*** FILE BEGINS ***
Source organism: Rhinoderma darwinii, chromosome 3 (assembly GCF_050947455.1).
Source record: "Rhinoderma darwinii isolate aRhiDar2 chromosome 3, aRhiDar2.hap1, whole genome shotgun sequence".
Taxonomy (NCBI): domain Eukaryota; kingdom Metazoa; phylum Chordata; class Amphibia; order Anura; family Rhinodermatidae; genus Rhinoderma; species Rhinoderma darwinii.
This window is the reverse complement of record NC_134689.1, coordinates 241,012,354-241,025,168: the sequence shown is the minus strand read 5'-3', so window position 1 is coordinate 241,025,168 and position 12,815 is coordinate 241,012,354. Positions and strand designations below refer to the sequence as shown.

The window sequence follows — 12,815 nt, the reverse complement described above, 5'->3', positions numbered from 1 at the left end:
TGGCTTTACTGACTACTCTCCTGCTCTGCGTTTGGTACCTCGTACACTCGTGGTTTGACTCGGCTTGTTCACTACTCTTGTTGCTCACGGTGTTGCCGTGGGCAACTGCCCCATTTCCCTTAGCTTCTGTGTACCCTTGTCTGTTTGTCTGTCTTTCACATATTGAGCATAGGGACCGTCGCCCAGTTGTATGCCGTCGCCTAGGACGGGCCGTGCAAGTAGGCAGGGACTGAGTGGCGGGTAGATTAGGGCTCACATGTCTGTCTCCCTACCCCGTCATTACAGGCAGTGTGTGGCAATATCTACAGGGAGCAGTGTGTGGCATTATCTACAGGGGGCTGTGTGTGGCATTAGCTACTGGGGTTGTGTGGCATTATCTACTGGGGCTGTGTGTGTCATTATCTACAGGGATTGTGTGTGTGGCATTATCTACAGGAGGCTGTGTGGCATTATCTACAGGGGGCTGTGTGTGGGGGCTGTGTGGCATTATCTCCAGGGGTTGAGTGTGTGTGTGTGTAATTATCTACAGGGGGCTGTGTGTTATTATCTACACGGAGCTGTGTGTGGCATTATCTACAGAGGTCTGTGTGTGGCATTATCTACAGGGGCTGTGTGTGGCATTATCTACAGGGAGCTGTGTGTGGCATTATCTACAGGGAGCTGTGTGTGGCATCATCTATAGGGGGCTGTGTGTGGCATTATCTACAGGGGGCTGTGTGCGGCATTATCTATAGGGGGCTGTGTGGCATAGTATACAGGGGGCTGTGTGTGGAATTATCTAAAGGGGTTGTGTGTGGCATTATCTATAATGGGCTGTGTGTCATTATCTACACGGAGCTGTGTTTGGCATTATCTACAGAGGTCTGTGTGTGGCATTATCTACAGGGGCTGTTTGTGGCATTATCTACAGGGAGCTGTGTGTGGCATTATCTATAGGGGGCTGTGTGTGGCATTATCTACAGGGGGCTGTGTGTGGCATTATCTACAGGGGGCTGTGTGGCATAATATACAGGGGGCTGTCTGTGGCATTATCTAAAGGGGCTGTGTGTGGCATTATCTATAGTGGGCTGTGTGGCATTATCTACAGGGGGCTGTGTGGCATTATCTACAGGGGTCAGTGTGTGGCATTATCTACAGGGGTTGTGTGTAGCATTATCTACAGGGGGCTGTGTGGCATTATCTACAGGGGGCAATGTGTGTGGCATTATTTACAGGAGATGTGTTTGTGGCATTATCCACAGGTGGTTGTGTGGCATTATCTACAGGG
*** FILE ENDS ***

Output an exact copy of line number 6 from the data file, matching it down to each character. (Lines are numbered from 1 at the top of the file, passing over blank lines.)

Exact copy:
TGGCTTTACTGACTACTCTCCTGCTCTGCGTTTGGTACCTCGTACACTCGTGGTTTGACTCGGCTTGTTCACTACTCTTGTTGCTCACGGTGTTGCCGTGGGCAACTGCCCCATTTCCCTTAGCTTCTGTGTACCCTTGTCTGTTTGTCTGTCTTTCACATATTGAGCATAGGGACCGTCGCCCAGTTGTATGCCGTCGCCTAGGACGGGCCGTGCAAGTAGGCAGGGACTGAGTGGCGGGTAGATTAGGGCTCACATGTCTGTCTCCCTACCCCGTCATTACAGGCAGTGTGTGGCAATATCTACAGGGAGCAGTGTGTGGCATTATCTACAGGGGGCTGTGTGTGGCATTAGCTACTGGGGTTGTGTGGCATTATCTACTGGGGCTGTGTGTGTCATTATCTACAGGGATTGTGTGTGTGGCATTATCTACAGGAGGCTGTGTGGCATTATCTACAGGGGGCTGTGTGTGGGGGCTGTGTGGCATTATCTCCAGGGGTTGAGTGTGTGTGTGTGTAATTATCTACAGGGGGCTGTGTGTTATTATCTACACGGAGCTGTGTGTGGCATTATCTACAGAGGTCTGTGTGTGGCATTATCTACAGGGGCTGTGTGTGGCATTATCTACAGGGAGCTGTGTGTGGCATTATCTACAGGGAGCTGTGTGTGGCATCATCTATAGGGGGCTGTGTGTGGCATTATCTACAGGGGGCTGTGTGCGGCATTATCTATAGGGGGCTGTGTGGCATAGTATACAGGGGGCTGTGTGTGGAATTATCTAAAGGGGTTGTGTGTGGCATTATCTATAATGGGCTGTGTGTCATTATCTACACGGAGCTGTGTTTGGCATTATCTACAGAGGTCTGTGTGTGGCATTATCTACAGGGGCTGTTTGTGGCATTATCTACAGGGAGCTGTGTGTGGCATTATCTATAGGGGGCTGTGTGTGGCATTATCTACAGGGGGCTGTGTGTGGCATTATCTACAGGGGGCTGTGTGGCATAATATACAGGGGGCTGTCTGTGGCATTATCTAAAGGGGCTGTGTGTGGCATTATCTATAGTGGGCTGTGTGGCATTATCTACAGGGGGCTGTGTGGCATTATCTACAGGGGTCAGTGTGTGGCATTATCTACAGGGGTTGTGTGTAGCATTATCTACAGGGGGCTGTGTGGCATTATCTACAGGGGGCAATGTGTGTGGCATTATTTACAGGAGATGTGTTTGTGGCATTATCCACAGGTGGTTGTGTGGCATTATCTACAGGG